The cryogenic system 1 is arranged without a control valve in fluid communication with the fluid pathway. The necessary cryogen flow rate of the cryogen may be adjusted by regulating the pressure in the cryogen source 3 using a compressor 4. Valves act as heat sinks and are sources of cryogen leaks. Use of control valves in the fluid pathway can result in over 30% cryogen loss. Reducing or elimination the number of valves in the system 1 results in more efficient use of cryogen. The control system operably controls the compressor 4 to increase pressure in the cryogen source 3 when a higher flow rate is desired in the probe. When a higher probe temperature is desired by the user, the compressor 4 is slowed or stopped by the control system causing reduced pressure in the cryogen source 3 and reduced cryogen flow to the probe which results in a higher temperature.
The cryoprobe 2 comprises an inlet tube 8, a closed-ended outer tube 9, and a handle portion 10. The inlet tube 8 comprises a small diameter tube, and the outer tube comprises a closed end tube, disposed coaxially about the inlet tube. The inlet tube is preferably a rigid tube with low thermal conductivity, such as polyetheretherketone (PEEK, which is well know for its high temperature performance), fluorinated ethylene propylene (FEP) or polytetrafluoroethylene. The cryoprobe preferably includes the flow-directing coil 11 or baffle disposed coaxially between the inlet tube and the outer tube at the distal end of the cryoprobe. The coil serves to direct flow onto the inner surface of the outer tube, thereby enhancing heat transfer from the outer tube that the cryogen fluid stream. The cryoprobe is describe in detail in our co-pending application, DeLonzor, et al., Cryoprobe For Low Pressure Systems, U.S. patent application Ser. No. 11/318,142 filed Dec. 23, 2005, the entirety of which is hereby incorporated by reference. The cryoprobe is supplied with cryogen from the cryogen source 3 or dewar through a supply hose 12 and the dewar outlet fitting 13. The fluid pathway of the cryogen which includes the inlet tube, the inner tube and the dip tube is devoid of high-pressure fittings or substantially metallic fittings. The handle portion 10 and supply hose 12 as shown in FIG. 2 may be integrally structured. A fluid pathway, including the inlet tube, the inner tube and the dip tubem may be manufactured from a single, continuous and uninterrupted tube devoid of intervening fittings. A single coupling disposed about the proximal end of the supply hose 12 is used to couple the supply hose to the cryogen source. The reduction and elimination of fittings result in a more efficient system since fitting locations are prone to cryogen leaks and act as heat sinks. The handle portion 10 and the outer jacket of the supply hose can be a single structure. When used in the current system, with low-pressure liquid nitrogen, the cryoprobe having an inlet tube of about 1 mm inner diameter and about 1.6 mm outer diameter, and an outer tube with about 2.4 mm inner diameter and about 2.7 mm outer diameter works well. The probes outer diameters may range from about 4 mm to about 1.5 mm.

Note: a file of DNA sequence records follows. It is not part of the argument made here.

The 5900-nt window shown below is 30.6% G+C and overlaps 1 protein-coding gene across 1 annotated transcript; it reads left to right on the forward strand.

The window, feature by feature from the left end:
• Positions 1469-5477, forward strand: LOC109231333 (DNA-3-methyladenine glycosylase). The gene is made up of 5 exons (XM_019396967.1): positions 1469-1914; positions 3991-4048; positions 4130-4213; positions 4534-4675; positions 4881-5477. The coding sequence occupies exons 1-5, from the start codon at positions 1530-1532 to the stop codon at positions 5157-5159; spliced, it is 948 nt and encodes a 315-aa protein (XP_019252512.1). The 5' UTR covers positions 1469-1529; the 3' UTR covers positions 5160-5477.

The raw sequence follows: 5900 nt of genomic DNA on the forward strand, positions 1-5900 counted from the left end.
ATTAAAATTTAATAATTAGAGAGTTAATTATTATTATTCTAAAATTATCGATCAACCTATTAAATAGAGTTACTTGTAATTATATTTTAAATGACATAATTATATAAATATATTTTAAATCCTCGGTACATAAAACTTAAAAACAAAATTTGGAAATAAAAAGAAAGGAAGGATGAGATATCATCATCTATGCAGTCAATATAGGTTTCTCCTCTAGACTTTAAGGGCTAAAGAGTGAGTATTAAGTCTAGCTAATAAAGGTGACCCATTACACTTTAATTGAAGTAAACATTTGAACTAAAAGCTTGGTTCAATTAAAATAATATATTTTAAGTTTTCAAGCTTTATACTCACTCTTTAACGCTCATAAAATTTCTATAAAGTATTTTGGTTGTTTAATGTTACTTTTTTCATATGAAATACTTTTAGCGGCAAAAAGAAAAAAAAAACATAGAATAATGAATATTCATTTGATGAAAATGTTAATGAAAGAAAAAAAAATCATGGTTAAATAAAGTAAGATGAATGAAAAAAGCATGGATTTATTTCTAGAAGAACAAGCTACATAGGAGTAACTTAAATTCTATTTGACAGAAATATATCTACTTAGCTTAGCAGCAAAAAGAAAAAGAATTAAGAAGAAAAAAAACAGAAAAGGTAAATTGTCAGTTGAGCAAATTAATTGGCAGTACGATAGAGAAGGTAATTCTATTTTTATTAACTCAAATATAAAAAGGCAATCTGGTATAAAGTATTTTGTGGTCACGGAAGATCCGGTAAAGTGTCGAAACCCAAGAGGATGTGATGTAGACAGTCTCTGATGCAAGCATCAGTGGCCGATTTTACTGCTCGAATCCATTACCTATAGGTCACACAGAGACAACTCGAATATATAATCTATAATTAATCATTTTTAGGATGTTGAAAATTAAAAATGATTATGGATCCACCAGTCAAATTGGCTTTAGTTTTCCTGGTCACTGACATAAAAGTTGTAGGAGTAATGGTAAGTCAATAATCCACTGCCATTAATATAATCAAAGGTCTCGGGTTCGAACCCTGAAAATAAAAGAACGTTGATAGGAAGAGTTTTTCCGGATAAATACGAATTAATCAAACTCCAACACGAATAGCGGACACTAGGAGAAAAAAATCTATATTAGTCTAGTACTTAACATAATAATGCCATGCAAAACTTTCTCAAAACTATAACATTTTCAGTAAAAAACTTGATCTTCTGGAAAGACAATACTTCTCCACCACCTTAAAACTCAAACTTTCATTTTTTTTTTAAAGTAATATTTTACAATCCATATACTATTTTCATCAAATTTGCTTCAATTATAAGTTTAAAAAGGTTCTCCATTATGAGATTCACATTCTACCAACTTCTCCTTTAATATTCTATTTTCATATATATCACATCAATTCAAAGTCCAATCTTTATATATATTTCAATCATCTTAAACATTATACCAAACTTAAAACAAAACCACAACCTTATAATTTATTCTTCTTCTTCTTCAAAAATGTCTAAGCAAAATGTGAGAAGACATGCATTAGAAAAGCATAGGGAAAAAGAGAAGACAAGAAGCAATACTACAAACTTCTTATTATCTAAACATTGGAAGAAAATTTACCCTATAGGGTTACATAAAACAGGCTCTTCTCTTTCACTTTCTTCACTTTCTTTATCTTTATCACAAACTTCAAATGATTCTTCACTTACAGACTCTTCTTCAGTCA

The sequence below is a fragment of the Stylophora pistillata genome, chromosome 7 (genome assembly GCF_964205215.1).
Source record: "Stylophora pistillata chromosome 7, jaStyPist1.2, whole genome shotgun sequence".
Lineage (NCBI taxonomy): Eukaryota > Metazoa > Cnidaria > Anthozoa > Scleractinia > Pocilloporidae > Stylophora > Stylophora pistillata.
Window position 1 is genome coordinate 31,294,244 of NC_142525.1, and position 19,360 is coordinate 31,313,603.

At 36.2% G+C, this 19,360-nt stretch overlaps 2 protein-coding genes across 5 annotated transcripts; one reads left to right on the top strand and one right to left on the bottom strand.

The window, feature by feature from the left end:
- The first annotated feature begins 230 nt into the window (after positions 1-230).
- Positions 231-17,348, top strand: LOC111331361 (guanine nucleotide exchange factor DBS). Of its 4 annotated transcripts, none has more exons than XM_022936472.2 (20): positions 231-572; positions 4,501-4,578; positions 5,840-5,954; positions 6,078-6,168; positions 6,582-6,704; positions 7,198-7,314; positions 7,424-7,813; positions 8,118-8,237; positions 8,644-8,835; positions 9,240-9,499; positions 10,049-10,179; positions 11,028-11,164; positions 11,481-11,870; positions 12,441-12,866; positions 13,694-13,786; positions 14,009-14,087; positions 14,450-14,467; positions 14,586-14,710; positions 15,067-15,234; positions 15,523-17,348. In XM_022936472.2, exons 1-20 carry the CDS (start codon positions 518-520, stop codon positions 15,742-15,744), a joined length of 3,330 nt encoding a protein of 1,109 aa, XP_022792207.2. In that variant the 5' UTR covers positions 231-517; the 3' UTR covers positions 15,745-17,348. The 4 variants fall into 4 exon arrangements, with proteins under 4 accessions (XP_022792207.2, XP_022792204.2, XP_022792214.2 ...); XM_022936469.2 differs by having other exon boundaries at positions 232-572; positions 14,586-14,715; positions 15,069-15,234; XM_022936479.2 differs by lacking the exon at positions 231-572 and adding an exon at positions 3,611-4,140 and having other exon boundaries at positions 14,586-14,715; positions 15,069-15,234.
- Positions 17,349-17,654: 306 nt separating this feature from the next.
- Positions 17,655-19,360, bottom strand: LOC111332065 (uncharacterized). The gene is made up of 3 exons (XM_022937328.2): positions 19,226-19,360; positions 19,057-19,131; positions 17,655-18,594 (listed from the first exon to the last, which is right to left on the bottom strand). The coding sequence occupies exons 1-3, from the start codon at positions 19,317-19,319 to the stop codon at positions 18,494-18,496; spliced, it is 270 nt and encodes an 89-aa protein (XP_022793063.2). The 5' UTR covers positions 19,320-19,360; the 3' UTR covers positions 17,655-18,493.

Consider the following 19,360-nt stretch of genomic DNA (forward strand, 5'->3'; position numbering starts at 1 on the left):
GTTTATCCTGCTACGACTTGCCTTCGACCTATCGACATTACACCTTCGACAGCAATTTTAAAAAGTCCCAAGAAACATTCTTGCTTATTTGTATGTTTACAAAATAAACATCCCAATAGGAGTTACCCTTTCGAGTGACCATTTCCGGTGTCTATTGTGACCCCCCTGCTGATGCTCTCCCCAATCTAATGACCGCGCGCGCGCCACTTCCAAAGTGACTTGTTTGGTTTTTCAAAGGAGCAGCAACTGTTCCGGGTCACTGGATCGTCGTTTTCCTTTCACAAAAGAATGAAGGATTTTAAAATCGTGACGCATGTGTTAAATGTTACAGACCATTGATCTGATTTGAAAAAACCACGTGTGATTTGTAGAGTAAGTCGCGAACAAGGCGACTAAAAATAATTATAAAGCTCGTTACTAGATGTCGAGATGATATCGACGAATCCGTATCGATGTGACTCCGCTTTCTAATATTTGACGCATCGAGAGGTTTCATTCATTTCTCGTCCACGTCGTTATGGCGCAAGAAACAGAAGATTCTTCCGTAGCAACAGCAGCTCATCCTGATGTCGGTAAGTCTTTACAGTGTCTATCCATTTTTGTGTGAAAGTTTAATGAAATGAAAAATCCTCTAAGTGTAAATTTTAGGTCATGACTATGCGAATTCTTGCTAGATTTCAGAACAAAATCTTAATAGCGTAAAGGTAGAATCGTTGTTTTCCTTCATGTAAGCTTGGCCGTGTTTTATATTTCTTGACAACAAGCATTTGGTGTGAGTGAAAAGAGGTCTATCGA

The cryogen source 3 is preferably a dewar of liquid nitrogen. The dewar may comprise a material of low thermal conductivity, and is preferably fitted with a low pressure relief valve set to lift at about 65 to 80 psi. The dewar is lightly pressurized, to the typical operating pressures in the range of about 22.5 to 29.4 psi (1.5 to 2 bar) over ambient pressure, with air or other suitable gas, through compressor 14. Other means of pressurizing the liquid nitrogen may be used, including use of a pump at the outlet of the dewar, heating a small portion of the liquid nitrogen or gaseous nitrogen in the dewar to boost pressure in the dewar of heating the liquid nitrogen at the exit of the dewar. The system is, however, capable of pressuring the dewar in the range of about 7.25 to 220.5 psi (about 0.5 to 15 bar) over ambient pressure. However, the typical operating pressure is below about 75 psi.